Thursday 5 May 2011

Meredith Frampton - portraitist

Here’s a change – some old fashioned and very elegant portraiture from English painter Meredith Frampton (1894 – 1984). Frampton was born in London; the only son of the noted establishment sculptor Sir George Frampton and the artist Christabel Cockerell. Meredith studied at John’s Wood Art School and entered the Royal Academy Schools in 1913. His first exhibited at the Royal Academy in 1920, his work winning increasing critical recognition. The final years and aftermath of the Great War saw a return of realism and of styles dating back to before Post-Impressionism, in the so-called ‘Return to Order’. This became known as ‘Neo-Realism’ or ‘Modern Realism’ in England and it was led by Meredith Frampton, Charles Ginner, Harold Gilman and the Euston Road School.
Frampton produced highly finished portraits and still-lifes, sometimes with a slightly Surrealist flavour. He excelled at conveying the intellectual qualities of his sitters. Frampton’s portraiture harks back to the tradition of full-length portraits of women associated with the work of earlier artists, such as Van Dyck and Gainsborough.

1919 Sir George James Frampton

On the death of his father in 1928, Meredith took over his studio at 90 Carlton Hill in St John’s Wood. Frampton became one of the most sought-after portraitists of the inter-war years, but was a painfully slow worker and unsurprisingly, his output was small, but significant. He painted a few female portraits that helped define the ‘Roaring Twenties’. His 1921 portrait of Winifred Radford was commissioned by her husband, Douglas Illingworth.

1921 Winifred Radford

Frampton’s elegant full-length portrait Marguerite Kelsey is in the collection of the Tate Galleries.

1928 Margeurite Kelsey

His oil on canvas Portrait of a Young Woman was also presented to the Tate. Frampton later said that he painted that picture as ‘a relaxation from commissions, and to celebrate an assembly of objects… beautiful in their own right’. The sitter was Margaret Austin-Jones, then aged 23. Her dress was made up from a Vogue pattern by Frampton’s mother. The vase in the picture made of mahogany, was designed by Frampton himself.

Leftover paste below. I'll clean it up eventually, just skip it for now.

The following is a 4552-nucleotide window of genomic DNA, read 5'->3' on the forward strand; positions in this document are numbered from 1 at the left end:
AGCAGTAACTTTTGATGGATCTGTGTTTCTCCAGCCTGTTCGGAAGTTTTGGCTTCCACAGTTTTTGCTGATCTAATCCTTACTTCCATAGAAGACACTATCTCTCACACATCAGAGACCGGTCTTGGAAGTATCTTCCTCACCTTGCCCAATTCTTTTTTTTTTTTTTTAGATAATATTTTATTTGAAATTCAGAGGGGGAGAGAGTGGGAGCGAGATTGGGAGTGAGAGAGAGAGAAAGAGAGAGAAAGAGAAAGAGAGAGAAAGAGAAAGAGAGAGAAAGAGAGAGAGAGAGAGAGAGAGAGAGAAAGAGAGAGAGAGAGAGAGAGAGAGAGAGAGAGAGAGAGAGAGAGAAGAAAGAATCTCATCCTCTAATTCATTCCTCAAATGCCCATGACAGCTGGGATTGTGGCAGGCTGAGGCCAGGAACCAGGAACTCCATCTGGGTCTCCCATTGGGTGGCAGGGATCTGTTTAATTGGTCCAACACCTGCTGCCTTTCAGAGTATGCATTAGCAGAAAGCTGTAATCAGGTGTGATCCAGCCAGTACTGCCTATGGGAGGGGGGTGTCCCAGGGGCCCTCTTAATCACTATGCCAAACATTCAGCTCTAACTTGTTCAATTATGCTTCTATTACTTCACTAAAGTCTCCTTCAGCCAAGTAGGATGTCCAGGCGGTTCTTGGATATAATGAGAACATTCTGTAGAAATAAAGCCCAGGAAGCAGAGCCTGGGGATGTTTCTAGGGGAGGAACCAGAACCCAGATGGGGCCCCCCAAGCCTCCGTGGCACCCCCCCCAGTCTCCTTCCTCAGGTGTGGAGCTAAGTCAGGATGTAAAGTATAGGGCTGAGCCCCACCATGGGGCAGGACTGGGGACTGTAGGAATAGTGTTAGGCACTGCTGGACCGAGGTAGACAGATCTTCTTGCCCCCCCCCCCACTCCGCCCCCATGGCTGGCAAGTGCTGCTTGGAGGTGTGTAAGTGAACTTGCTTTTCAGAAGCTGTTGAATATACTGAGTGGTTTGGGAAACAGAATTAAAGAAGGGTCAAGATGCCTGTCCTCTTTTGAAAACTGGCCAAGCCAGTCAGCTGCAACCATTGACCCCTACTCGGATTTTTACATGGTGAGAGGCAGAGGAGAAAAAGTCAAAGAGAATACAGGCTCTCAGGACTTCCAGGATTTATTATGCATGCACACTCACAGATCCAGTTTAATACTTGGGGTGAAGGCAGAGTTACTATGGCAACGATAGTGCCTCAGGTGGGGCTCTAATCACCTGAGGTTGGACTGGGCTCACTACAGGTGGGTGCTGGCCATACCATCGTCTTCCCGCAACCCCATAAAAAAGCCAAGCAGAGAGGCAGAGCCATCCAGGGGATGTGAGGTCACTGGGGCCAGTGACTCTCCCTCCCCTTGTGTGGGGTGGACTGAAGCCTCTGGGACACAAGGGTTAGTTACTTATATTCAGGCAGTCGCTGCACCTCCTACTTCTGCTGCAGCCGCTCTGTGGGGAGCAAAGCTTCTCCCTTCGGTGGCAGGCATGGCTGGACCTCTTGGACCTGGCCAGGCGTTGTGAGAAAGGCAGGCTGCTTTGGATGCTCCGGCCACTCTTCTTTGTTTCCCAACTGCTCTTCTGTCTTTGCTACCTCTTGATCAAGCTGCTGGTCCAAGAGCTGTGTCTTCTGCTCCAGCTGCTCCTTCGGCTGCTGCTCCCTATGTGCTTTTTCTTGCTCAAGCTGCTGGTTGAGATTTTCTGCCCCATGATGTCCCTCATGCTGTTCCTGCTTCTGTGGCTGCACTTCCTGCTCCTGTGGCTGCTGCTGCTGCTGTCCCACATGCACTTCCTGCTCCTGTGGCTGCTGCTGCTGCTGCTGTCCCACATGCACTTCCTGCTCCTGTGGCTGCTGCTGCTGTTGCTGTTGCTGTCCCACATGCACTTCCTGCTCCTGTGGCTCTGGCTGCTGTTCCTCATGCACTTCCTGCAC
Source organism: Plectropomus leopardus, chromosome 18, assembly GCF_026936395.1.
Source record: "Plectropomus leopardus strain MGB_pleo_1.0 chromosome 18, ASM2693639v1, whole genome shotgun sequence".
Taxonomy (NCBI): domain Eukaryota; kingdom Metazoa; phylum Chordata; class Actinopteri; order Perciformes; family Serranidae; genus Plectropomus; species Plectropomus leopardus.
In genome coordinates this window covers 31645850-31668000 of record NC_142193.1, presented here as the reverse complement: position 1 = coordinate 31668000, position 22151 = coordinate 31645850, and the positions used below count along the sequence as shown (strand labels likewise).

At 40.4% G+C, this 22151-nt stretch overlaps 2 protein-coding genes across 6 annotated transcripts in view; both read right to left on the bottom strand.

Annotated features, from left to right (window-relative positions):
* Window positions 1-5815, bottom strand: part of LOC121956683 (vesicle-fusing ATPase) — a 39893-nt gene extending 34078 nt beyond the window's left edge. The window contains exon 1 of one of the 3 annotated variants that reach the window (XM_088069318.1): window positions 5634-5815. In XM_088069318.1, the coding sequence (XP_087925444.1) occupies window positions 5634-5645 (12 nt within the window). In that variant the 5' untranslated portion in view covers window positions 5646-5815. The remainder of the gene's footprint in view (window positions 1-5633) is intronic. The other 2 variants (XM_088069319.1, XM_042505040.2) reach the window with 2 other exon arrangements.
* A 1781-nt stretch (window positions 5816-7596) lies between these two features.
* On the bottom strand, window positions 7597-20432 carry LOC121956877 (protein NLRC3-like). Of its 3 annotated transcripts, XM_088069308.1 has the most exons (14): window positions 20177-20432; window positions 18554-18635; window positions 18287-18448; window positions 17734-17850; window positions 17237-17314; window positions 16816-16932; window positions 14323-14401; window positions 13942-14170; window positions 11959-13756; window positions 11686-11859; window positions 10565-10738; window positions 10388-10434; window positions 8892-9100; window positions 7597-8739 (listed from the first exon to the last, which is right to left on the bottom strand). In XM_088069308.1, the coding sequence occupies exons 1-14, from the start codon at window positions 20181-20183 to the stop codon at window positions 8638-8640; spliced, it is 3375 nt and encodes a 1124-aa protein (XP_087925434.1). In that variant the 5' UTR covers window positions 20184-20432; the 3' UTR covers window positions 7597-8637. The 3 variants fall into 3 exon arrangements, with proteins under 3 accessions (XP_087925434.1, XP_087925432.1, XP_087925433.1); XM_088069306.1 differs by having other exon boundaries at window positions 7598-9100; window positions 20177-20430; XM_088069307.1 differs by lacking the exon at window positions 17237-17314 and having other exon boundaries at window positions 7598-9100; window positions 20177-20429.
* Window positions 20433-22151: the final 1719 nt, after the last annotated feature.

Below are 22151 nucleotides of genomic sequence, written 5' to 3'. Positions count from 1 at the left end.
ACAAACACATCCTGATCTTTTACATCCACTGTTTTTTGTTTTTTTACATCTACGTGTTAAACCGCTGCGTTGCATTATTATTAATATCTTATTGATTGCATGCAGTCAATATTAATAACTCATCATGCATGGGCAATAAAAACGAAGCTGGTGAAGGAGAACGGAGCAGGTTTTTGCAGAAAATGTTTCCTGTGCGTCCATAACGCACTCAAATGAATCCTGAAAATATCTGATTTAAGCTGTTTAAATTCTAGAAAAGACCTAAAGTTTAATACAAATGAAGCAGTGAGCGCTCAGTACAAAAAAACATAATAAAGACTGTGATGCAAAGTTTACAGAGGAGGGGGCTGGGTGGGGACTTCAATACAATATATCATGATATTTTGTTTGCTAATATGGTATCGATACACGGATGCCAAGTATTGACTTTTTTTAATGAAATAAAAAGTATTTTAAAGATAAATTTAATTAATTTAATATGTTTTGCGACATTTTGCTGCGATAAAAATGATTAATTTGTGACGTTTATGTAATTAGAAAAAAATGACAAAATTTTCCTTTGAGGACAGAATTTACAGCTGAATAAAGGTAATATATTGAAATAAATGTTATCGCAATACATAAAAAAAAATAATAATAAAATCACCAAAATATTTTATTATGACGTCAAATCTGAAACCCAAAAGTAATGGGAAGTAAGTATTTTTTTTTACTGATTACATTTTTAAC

1935 Portrait of a Young Woman

Frampton was elected ARA in 1934 and RA in 1942. His Diploma Work was Still-life. Most years between 1926 and 1945 he exhibited a picture at the RA. His refined and highly finished portraits of attractive young women and men of science and of letters, carefully posed with appropriate accoutrements, were lauded for their psychological intensity and the artist’s personal sense of mystery. Frampton’s overriding concern for formal clarity was paramount, his exceptional ‘clarity of expression’ considered ‘a vehicle for a celebratory delight in the material world.’ Due to failing eyesight Frampton retired from the active exercise of his profession in 1953 and fell into obscurity, but his 1982 Tate retrospective somewhat revived his reputation. He wrote of his own work: ‘I think my principal aim has always been to paint the sort of picture that I would like to own and live with had it been painted by someone else.’ Frampton died in 1984.

1927 Still Life

1929 King George VI

1931 Sir Henry John Newbolt

1932 Still Life

1937 A Game of Patience

1945 Dr. Clive Forster-Cooper

Sir Frederick Gowland Hopkins

Tuesday 3 May 2011

Clyfford Still

Clyfford Still (1904 – 1980) was born in 1904 in Grandin, North Dakota. He became a leader in the first generation of Abstract Expressionists that emerged after World War II. Still's contemporaries included Franz Kline, Willem de Kooning, Robert Motherwell, Jackson Pollock, Mark Rothko, Barnett Newman and Philip Guston.

Still attended Spokane University, Washington for a year in 1926 and again from 1931 to 1933. After graduation, he taught at Washington State College in Pullman until 1941. He spent the summers of 1934 and 1935 at the Trask Foundation in Saratoga Springs, New York. From 1941 to 1943, he worked in defence factories in California. In 1943 he had his first one-man exhibition at the San Francisco Museum of Art, and he met Mark Rothko in Berkeley at this time. In the same year Still moved to Richmond, where he taught at the Richmond Professional Institute.

When Still was in New York in 1945, Rothko introduced him to Peggy Guggenheim, who gave him a one-man exhibition at her Art of This Century gallery in early 1946. Later that year, the artist returned to San Francisco, where he taught for the next four years at the California School of Fine Arts. Solo exhibitions of his work were held at the Betty Parsons Gallery, New York, in 1947, 1950, and 1951 and at the California Palace of the Legion of Honor, San Francisco, in 1947. In New York in 1948, Still worked with Rothko and others on developing the concept of the school that became known as the Subjects of the Artist. He resettled in San Francisco for two years before returning again to New York. A Still retrospective took place at the Albright-Knox Art Gallery, Buffalo, New York, in 1959. In 1961, he settled on his farm near Westminster, Maryland.

Solo exhibitions of Still’s paintings were presented by the Institute of Contemporary Art of the University of Pennsylvania in Philadelphia in 1963 and at the Marlborough-Gerson Gallery, New York in 1969–70. He received the Award of Merit for Painting in 1972 from the American Academy of Arts and Letters, of which he became a member in 1978, and the Skowhegan Medal for Painting in 1975. Also in 1975, a permanent installation of a group of his works opened at the San Francisco Museum of Modern Art. The Metropolitan Museum of Art, New York, gave him an exhibition in 1980. Still died that same year in Baltimore.